Can a billion points of data from around the globe predict drought and famine? John Corbett, co-founder of aWhere, says unequivocally yes. The Colorado-based company gathers and analyzes more than a billion data points from around the globe each day to create a full agricultural meteorological data set every nine kilometers across the planet.
aWhere’s agricultural intelligence can predict where civil unrest will start because the system knows which areas are failing to produce crops, how many calories a family of four needs to survive, and when the family will migrate if it can’t find food at home.
“It’s an early warning sign,” Corbett said, noting that the algorithm is predictive enough to show, for example, where Boko Haram activity will next occur. The extremist group won’t, after all, go to places where there is no food to steal.
Advances in precision agriculture and data analytics have enabled governments and NGOs to predict food and water shortages like never before. The Famine Early Warning System Network (FEWS NET), which was created by USAID after the 1985 famine in Ethiopia, uses satellite images and geospatial data to create monthly reports detailing projected food insecurity. The U.S. Geological Survey’s (USGS) EROS Data Center, USAID, NASA, NOAA, and Chemonics International, run the system, which aggregates data from tools such as the Normalized Difference Vegetation Index and RainFall Estimate across the African continent.
The Group on Earth Observations’ Global Agricultural Monitoring (GEOGLAM) initiative, a partnership of governments and organizations including the U.S. Department of Agriculture and NASA, trains countries to use remote sensing satellite data and existing agricultural monitoring programs to create global forecasts. The program’s goal is to better coordinate satellite monitoring observation systems in different regions of the world to improve the international community’s ability to produce and share crop yield projections and weather forecasting data.
Croplands, a five-year partnership between USGS, NASA, Google, and academia that will conclude in 2018, creates maps using data from Earth observation systems such as Landsat as well as machine learning and cloud computing. It combines that data with reference data to classify the world's cropland by factors such as type, watering method, and intensity. Prasad Thenkabail, a USGS research geographer who heads up the program, said mapping global croplands is critical to understand water and security challenges—both of which contribute to global security.
“One of the first things you need is a good information system for policymakers,” he said. “When we have such information consistently, repeatedly, and routinely, we can compute cropland statistics and make them available on a public domain site for policymakers, international organizations, academics, and individual farmers. They can look at the history of how crops have grown year after year and plan around food shortages.”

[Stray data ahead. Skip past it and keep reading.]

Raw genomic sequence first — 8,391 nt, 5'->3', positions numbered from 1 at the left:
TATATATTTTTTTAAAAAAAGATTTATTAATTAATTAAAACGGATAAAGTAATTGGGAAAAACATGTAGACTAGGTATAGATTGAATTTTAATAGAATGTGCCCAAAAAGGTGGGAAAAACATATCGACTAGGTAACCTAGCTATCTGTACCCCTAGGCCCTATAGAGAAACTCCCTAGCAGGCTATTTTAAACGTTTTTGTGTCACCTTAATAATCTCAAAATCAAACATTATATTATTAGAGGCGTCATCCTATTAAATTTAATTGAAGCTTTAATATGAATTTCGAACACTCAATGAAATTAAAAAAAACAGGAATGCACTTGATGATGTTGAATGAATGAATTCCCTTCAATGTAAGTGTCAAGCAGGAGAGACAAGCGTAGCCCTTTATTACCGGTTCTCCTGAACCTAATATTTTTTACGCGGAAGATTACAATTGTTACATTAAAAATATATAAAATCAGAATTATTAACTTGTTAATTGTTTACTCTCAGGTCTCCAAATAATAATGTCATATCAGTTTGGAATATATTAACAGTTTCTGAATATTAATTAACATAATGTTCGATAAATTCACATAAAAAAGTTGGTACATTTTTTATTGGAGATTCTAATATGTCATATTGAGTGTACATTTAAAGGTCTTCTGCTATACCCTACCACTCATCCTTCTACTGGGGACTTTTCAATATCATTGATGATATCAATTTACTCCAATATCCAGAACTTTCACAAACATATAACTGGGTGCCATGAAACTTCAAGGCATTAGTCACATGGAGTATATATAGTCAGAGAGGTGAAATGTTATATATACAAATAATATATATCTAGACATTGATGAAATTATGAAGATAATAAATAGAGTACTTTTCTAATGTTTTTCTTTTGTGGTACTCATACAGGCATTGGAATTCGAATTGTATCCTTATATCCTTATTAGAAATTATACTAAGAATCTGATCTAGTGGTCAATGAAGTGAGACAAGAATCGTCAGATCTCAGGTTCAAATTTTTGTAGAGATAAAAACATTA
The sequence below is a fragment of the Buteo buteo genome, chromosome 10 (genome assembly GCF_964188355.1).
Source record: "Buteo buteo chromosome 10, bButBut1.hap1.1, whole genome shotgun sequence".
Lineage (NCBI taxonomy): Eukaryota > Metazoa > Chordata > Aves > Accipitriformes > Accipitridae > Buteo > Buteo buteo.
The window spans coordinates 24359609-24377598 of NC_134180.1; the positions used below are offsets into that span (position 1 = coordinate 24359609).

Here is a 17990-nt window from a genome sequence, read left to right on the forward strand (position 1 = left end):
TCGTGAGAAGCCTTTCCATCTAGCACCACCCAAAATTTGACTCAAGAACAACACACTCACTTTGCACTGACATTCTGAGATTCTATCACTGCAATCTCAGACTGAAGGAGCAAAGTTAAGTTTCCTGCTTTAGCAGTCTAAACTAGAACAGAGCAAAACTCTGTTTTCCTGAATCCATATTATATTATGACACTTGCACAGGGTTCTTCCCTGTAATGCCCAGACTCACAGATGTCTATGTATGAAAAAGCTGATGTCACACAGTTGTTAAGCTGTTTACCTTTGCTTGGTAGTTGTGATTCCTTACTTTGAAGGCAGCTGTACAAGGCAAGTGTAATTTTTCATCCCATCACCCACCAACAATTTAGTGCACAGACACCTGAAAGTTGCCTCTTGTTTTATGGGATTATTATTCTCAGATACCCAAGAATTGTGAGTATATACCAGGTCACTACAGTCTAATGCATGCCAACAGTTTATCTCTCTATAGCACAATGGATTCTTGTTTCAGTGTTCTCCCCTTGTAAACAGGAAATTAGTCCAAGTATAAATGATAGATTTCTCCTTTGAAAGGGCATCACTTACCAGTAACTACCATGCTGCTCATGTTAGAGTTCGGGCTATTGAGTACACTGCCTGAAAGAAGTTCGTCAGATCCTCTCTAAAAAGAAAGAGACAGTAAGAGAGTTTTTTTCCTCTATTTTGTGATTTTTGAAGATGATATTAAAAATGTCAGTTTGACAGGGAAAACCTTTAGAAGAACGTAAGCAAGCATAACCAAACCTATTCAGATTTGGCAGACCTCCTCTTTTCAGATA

NASA's Soil Moisture Active Passive (SMAP) satellite measures the amount of water in the top layer of the soil for every spot on the planet every three days. Soil moisture is the most direct and earliest indicator for drought, so SMAP’s observations—unprecedented in resolution, accuracy, global coverage, and frequency—help predict and monitor drought and global food production.
A new early warning product developed by NOAA and the University of Maryland provides North American drought warnings weeks before other indicators such as the U.S. Drought Monitor. The Evaporative Stress Index (ESI) detects advance signals of plant stress, pairing satellite data from NOAA’s Geostationary Operational Environmental Satellite with vegetation data. Scientists behind ESI hope to expand it globally.
To help detect early warning signs of social unrest and conflict, PeaceTech Lab’s Noel Dickover uses climate change-related data sources combined with agricultural and weather data, social media conversations, and reports of protests. The resolution of aWhere’s weather data is so fine, Dickover said, it can show “pocket droughts”—small but intense droughts that can influence migration patterns and can make some populations more vulnerable to extremist influence.
Corbett said monitoring the weather provides clear insights about the impact of famine and drought. “What’s happening in the Middle East and the refugee problem in Europe will not go away,” Corbett said. “The conditions to produce food across North Africa and the Middle East will continue to deteriorate,” he said, referencing maps that show the poorest areas of risk. “Knowing this, you can intervene before full-scale civil unrest.”
Top photo caption: Dr. Prasad S. Thenkabail, U.S. Geological Survey's research geographer, checks out an irrigation sluice gate supplying water to rice fields in the Jatiluwih Rice Terraces on the Island of Bali, Indonesia.
Return to feature story: Autonomous Agronomy